5th March, 2005

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Two Mexican regional songs in a row in the #1 spot might suggest that 2005 is seeing something of a return to traditionalism; but although certainly there was and is overlap between the Conjunto Primavera's fanbase and Intocable's, they're also very, very different bands with different approaches to their material.

Part of that is just the difference between conjunto chihuahuense and a tejano ballad band; although they both feature prominent accordion, square rhythms, and romantic vocals, Primavera's Tony Melendez is a squarely traditional singer in an almost bel canto tradition, perfect at making itself heard in unamplified plazas, while Intocable's Ricardo Muñoz is, well, Texan: his vocal technique is derived from African-American soul and the longstanding intimacy of US pop recording.

And that's the real difference: between Mexican regional music and tejano, which is marketed as Mexican regional music (and is quite popular in many regions of Mexico), but is also part of the larger North American pop universe. Intocable (whose name means Untouchable; the Clint Eastwood movie was five years old when they first started using the name) is as much a U.S. band as a Latin one; they're just so wildly popular in the Latin market that they don't need recognition from the Anglophone portions of the U.S.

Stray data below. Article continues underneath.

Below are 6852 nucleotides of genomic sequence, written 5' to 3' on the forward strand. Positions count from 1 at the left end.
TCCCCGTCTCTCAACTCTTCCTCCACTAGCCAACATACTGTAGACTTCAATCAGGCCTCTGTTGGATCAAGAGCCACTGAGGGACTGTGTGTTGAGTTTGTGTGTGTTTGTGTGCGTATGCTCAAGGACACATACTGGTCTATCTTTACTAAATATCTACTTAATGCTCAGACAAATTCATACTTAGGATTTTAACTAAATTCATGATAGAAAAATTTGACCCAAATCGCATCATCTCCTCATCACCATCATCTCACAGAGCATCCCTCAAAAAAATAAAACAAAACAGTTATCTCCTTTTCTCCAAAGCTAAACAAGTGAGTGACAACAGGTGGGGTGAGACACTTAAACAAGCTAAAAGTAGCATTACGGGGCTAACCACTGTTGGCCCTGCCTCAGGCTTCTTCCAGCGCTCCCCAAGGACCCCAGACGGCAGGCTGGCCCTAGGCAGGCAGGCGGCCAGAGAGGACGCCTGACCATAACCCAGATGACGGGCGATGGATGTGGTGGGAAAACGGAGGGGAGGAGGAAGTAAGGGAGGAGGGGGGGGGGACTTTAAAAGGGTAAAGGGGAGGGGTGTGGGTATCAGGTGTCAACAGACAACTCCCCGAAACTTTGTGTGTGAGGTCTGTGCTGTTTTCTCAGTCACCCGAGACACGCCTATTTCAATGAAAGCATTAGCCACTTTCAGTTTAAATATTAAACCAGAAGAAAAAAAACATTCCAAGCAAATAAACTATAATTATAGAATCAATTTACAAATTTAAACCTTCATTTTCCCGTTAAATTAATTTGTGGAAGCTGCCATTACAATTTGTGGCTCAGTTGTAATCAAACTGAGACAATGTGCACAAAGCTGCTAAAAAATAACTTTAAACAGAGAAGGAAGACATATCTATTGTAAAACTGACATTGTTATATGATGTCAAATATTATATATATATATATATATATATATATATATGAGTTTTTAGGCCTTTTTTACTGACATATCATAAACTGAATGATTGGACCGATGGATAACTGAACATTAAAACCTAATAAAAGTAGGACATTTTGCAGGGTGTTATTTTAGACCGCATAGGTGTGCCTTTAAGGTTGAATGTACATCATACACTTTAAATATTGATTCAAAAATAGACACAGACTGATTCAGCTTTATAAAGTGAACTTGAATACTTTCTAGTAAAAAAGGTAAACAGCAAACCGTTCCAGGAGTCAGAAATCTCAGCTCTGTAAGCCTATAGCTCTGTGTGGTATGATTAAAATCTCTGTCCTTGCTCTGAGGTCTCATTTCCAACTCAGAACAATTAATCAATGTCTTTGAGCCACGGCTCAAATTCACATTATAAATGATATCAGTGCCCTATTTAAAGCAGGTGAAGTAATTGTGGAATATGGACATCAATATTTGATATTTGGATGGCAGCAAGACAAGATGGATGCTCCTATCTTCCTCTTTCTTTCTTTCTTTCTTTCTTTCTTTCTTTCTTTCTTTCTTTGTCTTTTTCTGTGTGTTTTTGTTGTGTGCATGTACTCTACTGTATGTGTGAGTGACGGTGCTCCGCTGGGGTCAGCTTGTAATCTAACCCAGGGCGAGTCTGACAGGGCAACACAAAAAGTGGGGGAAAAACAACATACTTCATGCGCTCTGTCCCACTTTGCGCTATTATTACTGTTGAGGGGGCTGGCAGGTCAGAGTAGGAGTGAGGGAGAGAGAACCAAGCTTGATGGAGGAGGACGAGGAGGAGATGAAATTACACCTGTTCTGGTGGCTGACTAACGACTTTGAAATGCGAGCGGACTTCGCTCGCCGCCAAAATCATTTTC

That "Aire" is our first encounter with them is due to chance more than to their popularity; they've been million-sellers since the late 90s, and it's not even necessarily one of their most popular songs. But it is a great song: straightforward and beautiful, with enough rhythmic shifting to remain interesting (the underwater half-time middle eight is a remarkable effect in a #1 song) and such a lovely, vulnerable central performance from Muñoz that even the rather hackneyed lyrics of the chorus ("tú eres aire que respiro," you are the air I breathe) sound invested with emotion and, thereby, truth.

Intocable's ability to invest traditional tejano instrumentation and structure with North American pop gloss and soul emotionalism have made them so wildly popular for forty years that it's a shame this is the only time we'll meet them on this travelogue, at least as of this writing. I wouldn't be at all surprised if they somehow gamed the streaming era too, though.

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